Basilica di Santa Maria Novella: history and curiosities of one of the most important churches in Florence
Let's discover together all the secrets of the Florentine Basilica
It was the first of the great Florentine basilicas to see the light of day, and is the only one in the city that can boast an authentically Renaissance façade. Santa Maria Novella was also chosen as the site for the first council that sought to reunite the Orthodox and Catholic churches in 1439, and it became the favourite site of the popes. But it was also used as a workshop by Leonardo for the cartoons of his Battle of Anghiari and underwent numerous renovations, the last one during the embellishments for Firenze Capitale.
From humble church to sumptuous basilica
Santa Maria Novella rose from the ashes of Santa Maria tra le Vigne, an oratory outside the city where the Dominicans settled in the early decades of the 13th century. It is said to have been St Dominic himself who chose it, to the west. Exactly on the opposite side where the followers of St Francis had settled. Rivalry aside, the arrival of the mendicant orders (so called because the friars renounced all earthly goods) accompanied the construction of modern, bourgeois and mercantile society. Above all urban.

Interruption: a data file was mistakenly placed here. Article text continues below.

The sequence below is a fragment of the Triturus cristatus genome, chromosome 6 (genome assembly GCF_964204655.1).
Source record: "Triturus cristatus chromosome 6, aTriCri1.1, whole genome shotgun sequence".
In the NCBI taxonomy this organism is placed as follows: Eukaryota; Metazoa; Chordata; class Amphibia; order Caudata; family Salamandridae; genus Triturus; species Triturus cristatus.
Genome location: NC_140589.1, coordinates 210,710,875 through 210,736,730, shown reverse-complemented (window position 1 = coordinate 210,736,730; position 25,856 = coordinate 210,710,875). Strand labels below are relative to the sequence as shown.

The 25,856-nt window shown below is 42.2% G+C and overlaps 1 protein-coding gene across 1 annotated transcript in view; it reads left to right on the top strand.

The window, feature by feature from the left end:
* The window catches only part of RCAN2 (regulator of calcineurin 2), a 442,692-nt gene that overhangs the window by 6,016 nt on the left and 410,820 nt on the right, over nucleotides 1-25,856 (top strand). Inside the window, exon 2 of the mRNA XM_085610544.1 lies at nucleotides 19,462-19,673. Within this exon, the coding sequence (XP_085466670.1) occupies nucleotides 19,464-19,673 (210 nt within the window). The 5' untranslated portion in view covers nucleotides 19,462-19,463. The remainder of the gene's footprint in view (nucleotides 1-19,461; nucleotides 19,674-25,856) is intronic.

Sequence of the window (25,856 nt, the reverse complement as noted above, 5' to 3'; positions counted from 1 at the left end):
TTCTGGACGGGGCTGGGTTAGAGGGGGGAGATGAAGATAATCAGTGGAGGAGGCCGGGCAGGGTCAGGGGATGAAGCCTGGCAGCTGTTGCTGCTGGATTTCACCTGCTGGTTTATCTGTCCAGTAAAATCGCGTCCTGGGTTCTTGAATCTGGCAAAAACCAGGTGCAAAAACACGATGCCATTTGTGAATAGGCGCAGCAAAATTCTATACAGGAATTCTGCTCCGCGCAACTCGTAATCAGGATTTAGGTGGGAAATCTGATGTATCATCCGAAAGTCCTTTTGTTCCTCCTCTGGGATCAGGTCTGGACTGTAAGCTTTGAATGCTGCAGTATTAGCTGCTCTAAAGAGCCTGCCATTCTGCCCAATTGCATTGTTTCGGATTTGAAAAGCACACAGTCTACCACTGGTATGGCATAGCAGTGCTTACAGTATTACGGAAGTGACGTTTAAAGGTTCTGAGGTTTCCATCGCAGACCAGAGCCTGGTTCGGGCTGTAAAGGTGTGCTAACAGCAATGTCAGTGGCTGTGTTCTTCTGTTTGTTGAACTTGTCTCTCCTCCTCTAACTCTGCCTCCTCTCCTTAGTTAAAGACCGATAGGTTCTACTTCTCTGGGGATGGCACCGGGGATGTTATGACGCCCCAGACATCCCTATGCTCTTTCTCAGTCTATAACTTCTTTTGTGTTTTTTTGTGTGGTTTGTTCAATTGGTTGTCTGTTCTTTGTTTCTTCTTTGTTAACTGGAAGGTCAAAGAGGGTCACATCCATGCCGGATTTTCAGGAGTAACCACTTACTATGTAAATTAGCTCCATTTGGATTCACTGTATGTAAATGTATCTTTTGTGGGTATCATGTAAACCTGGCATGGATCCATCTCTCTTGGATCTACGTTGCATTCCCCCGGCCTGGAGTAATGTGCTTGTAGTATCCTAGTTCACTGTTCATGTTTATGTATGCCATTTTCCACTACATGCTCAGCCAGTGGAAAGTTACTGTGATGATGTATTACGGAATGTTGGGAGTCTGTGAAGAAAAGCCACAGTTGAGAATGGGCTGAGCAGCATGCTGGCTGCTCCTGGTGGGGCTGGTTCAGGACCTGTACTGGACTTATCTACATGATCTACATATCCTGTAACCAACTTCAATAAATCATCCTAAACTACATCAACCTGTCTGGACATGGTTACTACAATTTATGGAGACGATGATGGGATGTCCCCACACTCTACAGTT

And soon the little church became a kind of citadel within the city. Immense. Today there is only a faint idea of it. But suffice it to say that the area extended as far as the station. Over the centuries, after indulgences were granted to those who supported the convents, people competed to secure a tomb in the friars' burial grounds. Patronising a chapel soon became a sign of great prestige. And the church was transformed into a treasure trove of art.